At the least, all this suggests to me that if the ceasefire breaks down, there will be no quick military victory for Kyiv.

Nevertheless, the good news is that so far there has been no unilateral “humanitarian intervention” by Moscow (so a false alarm on Friday). And there has also been some good news for Kyiv on the political front. Poroshenko announced today that a former Ukrainian president, Leonid Kuchma, who is from the east and is an acceptable figure to Moscow, will represent Kyiv in a trilateral “contact group” that has been charged with implementing his peace plan. Kuchma, along with the two other members of the contact group, the OSCE’s Special Envoy to the crisis, Hedi Tagliavini, and the Russian ambassador to Kyiv, Mikhail Zubarov, have apparently already traveled to Donetsk and met with Aleksandr Borodai, the DPR’s “prime minister,” along with one or more representatives of the Luhansk People’s Republic (LPR). After the meeting, Borodai was quoted as stating: “The consultation ended with authorities of the Luhansk and Donetsk Republics agreeing to maintain a ceasefire for their part … until the 27th.” Borodai also promised that the DPR and LPR would seek the release of the OSCE observers who have been held by some unknown groups of separatists for most of the past month. Meanwhile, Moscow has been less critical of the peace plan today than over the weekend. Perhaps most encouraging was a statement by a spokesperson for Ukraine’s National Security and Defense Council that there had been no attacks on Ukrainian forces from 9 am to 5 pm today.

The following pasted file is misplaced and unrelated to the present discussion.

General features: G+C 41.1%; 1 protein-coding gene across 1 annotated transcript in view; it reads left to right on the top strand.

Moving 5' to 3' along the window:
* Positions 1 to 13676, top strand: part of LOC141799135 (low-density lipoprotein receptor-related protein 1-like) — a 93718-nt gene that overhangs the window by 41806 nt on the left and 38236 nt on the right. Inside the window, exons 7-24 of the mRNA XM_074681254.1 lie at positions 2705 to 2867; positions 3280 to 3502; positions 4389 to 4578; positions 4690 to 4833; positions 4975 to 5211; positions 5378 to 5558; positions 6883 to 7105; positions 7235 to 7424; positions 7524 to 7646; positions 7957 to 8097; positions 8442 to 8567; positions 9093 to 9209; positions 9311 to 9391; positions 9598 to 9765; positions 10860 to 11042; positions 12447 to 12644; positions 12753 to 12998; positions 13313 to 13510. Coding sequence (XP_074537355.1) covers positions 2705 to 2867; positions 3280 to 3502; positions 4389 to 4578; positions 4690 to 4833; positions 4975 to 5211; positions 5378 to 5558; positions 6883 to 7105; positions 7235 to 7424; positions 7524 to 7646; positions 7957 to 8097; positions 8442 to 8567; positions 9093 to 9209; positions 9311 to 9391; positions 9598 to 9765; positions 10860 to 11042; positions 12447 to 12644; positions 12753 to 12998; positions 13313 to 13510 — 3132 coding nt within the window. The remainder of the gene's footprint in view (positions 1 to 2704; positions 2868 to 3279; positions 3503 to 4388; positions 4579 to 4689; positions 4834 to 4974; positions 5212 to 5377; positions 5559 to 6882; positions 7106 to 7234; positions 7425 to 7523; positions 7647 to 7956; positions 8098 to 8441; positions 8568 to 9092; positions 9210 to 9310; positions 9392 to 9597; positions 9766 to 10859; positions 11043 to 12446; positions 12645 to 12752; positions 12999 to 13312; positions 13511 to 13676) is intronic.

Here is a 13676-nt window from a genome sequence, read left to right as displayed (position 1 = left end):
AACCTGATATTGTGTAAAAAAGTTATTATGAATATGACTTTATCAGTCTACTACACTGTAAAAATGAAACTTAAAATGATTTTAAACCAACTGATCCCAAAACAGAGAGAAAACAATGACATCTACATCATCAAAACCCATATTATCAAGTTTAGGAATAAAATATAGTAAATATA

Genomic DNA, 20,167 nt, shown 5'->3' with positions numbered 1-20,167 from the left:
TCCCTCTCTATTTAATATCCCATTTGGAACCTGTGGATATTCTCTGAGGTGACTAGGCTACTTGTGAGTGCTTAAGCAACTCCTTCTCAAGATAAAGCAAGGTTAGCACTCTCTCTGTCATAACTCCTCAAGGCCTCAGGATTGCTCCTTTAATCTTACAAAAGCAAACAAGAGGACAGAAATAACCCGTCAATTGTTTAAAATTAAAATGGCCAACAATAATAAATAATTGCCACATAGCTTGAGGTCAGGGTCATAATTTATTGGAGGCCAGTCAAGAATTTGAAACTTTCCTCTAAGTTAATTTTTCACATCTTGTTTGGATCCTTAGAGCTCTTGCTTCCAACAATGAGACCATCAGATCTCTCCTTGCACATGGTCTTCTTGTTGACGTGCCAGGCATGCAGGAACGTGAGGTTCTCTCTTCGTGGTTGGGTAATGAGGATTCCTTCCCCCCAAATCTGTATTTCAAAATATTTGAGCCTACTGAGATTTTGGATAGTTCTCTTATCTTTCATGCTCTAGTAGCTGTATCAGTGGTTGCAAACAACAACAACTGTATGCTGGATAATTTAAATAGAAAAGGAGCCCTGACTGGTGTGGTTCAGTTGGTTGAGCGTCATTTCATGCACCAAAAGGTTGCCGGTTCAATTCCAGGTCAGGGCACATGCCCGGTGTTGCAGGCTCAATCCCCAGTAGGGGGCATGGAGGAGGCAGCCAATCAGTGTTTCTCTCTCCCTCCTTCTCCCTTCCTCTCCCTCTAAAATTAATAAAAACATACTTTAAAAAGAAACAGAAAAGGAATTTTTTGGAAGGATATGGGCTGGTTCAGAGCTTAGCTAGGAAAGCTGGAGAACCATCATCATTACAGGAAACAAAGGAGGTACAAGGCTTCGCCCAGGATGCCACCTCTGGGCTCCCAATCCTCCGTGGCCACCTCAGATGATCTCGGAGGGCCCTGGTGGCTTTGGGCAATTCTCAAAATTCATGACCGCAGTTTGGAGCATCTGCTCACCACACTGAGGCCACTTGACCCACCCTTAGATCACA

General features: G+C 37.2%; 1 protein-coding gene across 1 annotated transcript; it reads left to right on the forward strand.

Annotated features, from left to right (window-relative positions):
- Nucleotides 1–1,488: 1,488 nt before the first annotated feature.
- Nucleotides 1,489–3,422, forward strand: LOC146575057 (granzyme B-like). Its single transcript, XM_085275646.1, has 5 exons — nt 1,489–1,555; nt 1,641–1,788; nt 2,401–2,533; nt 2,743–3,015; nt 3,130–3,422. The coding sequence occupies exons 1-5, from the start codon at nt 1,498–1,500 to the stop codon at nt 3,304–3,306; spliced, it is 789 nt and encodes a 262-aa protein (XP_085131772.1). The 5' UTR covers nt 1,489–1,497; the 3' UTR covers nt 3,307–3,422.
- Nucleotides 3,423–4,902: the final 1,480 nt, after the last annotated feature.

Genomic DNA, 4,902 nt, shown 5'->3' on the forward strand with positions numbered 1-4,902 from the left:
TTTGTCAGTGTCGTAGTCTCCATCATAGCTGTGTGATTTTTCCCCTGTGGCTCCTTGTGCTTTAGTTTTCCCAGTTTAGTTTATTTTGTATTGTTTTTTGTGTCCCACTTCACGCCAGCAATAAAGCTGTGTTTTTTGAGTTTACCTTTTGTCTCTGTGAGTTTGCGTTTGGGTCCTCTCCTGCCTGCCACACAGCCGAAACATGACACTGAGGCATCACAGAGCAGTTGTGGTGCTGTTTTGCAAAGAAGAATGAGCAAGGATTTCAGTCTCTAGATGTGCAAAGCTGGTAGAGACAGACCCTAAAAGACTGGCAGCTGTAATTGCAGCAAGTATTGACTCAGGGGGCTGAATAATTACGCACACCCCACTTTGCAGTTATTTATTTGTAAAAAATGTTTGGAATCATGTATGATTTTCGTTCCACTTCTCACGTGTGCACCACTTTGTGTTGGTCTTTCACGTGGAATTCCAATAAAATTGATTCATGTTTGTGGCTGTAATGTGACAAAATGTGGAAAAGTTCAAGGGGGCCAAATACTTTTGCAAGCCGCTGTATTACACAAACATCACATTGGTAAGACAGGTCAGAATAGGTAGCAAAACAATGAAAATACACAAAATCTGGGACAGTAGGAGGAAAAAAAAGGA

While these developments are heartening, and there is at least a chance that they could lead to a lasting political settlement, I remain quite skeptical. Poroshenko is already under political pressure in Kyiv from those who think the ATO should continue full bore, and he will find it extremely difficult, if not impossible, to defend an agreement with someone like Borodai, who is Russian citizen, has been a member of a Russian far-right organization, and has never been elected to any office. Nor can Poroshenko agree to anything that falls short of a restoration of Ukrainian sovereignty in the east and the full applicability of the Ukrainian constitution, revised or otherwise, in the region, something that many if not most of the armed separatists will find unacceptable. Most importantly, I do not believe that Moscow will accept an outcome that leads to a restoration of Kyiv’s writ in the east.

Indeed, my take continues to be that the program minimum for Moscow is a “Transnistria Solution” for the Donbas – that is, the establishment of a breakaway region, preferably one with a Russian “peacekeeping force” in place, that blocks a restoration of Kyiv’s sovereignty in the region, is more-or-less controlled by the Kremlin, keeps Ukraine out of NATO, and facilitates Moscow’s efforts to apply constant pressure on Kyiv to return to the fold, so to speak. And Moscow may well get its way, which will be the topic of my next post.